A newly launched market with direct trading between South Korean won and Chinese yuan could help South Korea boost bilateral trade and transactions in the Chinese currency. U-Jean Jung reports.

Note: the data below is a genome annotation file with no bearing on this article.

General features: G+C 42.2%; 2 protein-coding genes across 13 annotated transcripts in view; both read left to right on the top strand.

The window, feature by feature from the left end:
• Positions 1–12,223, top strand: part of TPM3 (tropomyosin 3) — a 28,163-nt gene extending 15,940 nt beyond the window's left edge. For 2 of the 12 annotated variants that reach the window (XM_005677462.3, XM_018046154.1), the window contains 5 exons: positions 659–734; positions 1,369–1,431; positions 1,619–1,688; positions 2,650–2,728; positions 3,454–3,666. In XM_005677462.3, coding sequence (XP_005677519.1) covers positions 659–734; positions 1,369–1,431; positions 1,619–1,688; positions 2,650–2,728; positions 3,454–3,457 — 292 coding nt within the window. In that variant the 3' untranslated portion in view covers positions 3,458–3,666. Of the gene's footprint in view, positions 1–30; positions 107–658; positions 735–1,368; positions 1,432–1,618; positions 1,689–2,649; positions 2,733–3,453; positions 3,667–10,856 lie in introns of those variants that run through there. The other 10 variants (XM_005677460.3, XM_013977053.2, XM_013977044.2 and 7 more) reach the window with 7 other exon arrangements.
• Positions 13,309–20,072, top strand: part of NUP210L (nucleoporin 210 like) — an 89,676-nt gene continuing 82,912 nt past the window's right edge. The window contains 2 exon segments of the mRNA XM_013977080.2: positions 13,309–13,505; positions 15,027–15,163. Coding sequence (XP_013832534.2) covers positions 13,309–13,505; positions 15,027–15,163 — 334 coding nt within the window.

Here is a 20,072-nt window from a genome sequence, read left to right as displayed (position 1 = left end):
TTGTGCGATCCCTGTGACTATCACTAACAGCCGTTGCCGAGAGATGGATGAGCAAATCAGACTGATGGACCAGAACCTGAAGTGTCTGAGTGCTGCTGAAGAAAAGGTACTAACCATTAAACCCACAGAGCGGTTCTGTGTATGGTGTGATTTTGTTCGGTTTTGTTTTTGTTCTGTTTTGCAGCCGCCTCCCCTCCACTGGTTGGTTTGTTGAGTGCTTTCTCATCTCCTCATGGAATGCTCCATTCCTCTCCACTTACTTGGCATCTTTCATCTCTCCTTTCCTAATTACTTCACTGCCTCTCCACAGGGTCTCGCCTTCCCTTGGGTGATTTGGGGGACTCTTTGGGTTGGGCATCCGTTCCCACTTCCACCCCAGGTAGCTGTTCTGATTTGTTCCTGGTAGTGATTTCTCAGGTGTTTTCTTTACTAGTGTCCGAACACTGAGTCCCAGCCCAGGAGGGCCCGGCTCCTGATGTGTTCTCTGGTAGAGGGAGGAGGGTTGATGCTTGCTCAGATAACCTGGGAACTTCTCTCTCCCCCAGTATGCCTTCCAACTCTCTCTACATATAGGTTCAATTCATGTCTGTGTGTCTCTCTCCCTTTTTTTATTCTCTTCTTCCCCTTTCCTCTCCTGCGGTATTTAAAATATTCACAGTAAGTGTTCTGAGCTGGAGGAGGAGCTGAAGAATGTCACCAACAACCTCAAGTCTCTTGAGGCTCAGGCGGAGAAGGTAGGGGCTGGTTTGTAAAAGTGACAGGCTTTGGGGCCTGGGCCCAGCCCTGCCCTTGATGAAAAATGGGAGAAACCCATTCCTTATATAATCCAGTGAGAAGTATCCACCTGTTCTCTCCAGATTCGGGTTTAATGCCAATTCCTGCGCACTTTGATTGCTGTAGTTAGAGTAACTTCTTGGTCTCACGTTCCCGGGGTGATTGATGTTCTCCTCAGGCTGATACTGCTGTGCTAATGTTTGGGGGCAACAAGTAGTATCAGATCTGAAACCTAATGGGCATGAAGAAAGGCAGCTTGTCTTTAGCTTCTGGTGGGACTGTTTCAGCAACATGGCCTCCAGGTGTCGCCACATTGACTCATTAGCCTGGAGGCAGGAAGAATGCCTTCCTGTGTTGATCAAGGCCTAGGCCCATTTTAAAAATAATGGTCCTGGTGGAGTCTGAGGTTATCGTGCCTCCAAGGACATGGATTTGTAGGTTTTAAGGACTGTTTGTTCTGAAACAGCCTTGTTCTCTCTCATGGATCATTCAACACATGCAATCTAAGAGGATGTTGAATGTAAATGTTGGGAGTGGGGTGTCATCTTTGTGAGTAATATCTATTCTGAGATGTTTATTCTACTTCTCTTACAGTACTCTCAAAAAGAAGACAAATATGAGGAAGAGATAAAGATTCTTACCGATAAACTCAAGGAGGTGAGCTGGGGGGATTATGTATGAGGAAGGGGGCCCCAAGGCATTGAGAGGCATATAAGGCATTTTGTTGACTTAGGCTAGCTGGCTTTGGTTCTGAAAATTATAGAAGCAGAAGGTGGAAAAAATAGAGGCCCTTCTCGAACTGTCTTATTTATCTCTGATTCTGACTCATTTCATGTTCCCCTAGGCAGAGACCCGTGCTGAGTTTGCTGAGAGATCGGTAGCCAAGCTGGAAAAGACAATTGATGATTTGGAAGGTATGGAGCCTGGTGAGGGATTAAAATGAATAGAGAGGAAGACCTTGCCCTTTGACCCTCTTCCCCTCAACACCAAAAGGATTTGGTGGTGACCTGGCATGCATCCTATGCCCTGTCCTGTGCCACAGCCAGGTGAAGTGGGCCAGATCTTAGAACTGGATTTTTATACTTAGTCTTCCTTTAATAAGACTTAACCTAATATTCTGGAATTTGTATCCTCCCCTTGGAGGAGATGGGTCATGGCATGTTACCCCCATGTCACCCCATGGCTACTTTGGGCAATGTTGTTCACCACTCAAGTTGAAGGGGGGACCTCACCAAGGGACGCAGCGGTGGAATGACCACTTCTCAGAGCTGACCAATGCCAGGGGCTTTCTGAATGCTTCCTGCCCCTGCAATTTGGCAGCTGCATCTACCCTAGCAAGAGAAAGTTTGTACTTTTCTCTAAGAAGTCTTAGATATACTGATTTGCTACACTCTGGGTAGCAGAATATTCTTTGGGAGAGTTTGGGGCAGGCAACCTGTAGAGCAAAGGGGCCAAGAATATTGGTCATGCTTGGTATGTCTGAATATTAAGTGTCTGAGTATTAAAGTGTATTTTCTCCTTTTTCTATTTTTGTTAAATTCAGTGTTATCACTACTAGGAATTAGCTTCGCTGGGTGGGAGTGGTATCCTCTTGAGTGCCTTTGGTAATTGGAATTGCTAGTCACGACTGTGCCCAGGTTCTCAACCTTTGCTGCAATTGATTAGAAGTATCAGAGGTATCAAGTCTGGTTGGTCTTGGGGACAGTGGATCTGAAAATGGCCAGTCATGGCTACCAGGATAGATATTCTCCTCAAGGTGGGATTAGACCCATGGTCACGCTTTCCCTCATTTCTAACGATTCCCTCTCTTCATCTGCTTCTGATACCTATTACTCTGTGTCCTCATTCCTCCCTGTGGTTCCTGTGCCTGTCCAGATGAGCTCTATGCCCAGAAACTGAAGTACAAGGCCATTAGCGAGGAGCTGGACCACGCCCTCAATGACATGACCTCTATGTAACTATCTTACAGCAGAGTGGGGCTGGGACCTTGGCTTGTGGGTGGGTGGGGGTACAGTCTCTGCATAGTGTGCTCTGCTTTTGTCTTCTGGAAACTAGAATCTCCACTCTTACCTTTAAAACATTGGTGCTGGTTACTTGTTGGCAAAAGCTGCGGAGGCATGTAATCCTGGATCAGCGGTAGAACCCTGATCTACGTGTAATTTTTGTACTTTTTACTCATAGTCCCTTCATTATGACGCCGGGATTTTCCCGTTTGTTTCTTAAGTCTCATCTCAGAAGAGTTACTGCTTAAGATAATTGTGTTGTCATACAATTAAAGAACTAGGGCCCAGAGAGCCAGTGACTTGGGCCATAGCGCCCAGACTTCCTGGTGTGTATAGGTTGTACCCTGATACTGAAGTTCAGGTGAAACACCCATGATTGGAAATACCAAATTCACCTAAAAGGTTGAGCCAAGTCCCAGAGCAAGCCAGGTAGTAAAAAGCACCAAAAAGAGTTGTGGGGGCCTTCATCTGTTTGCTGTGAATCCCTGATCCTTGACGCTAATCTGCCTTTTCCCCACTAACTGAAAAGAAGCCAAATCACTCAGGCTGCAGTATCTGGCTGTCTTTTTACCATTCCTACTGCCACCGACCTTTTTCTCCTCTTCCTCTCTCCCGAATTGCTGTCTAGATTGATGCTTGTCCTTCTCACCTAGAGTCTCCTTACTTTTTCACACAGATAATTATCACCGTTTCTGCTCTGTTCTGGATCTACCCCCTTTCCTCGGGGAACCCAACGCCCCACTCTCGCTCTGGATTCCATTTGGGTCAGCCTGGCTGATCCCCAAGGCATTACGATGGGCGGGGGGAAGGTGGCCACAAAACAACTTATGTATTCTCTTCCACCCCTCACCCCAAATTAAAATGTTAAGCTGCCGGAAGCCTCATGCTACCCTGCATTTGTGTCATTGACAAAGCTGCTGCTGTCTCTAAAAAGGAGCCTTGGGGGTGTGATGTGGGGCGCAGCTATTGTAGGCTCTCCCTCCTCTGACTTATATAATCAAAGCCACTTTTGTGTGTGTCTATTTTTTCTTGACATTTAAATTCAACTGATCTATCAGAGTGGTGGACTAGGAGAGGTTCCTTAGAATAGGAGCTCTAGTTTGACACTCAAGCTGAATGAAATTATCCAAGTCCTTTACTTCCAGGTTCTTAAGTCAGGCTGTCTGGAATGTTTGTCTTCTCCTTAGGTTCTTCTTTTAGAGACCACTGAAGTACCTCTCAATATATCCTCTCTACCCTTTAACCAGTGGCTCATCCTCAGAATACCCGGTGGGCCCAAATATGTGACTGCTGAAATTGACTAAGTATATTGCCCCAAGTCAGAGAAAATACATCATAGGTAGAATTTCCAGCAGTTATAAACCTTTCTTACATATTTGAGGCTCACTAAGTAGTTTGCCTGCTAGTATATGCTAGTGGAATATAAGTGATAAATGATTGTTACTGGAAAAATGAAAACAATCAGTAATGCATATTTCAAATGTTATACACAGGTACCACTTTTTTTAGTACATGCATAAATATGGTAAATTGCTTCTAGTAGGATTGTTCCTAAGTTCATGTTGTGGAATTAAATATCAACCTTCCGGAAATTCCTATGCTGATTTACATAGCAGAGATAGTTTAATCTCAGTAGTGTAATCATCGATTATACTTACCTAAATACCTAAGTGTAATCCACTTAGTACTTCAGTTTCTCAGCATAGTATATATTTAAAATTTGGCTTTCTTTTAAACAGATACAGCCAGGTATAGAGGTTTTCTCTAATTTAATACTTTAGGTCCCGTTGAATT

On Monday, South Korea launched the won-yuan trading market, which means transactions can be made between banks in the two currencies, without going through the U.S. dollar. Choi Kyung-hwan, South Korea's Finance Minister, said the country has established the basic infrastructure to boost yuan transactions. (SOUNDBITE) (Korean) SOUTH KOREAN FINANCE MINISTER, CHOI KYUNG-HWAN, SAYING: "The yuan direct transaction market that opens today will serve as an important catalyst in boosting yuan trade in South Korea. It will improve trade convenience by eliminating one step in the transaction process and lowering transaction costs." In 1996, South Korea launched a similar currency market with the Japanese yen, but this resulted in a failure largely due to lack of demand. To keep history from repeating itself, today's central bank governor promised to actively respond to the imbalance between supply and demand in the market. (SOUNDBITE) (Korean) GOVERNOR, BANK OF KOREA, LEE JU-YEOL, SAYING: "We will actively work to ease the imbalance of supply and demand that is difficult for the market to solve on its own. And we will supply yuan obtained through the Korea-China currency swap to stabilize the market, if necessary." In November, the Bank of Korea selected 12 local and foreign banks as 'market makers' to nurture the new currency market, as it would need the extra support in the initial stage. (SOUNDBITE) (English) REUTERS REPORTER, U-JEAN JUNG, SAYING: "Opening this currency market makes South Korea the third country outside of China to host direct trading of the yuan against its own currency after Russia and Japan." Bilateral trade between Seoul and Beijing last year reached around 230 billion dollars, but only 1.2 percent of the transactions were denominated in the yuan. The South Korean government plans to raise that to 20 percent in the coming years.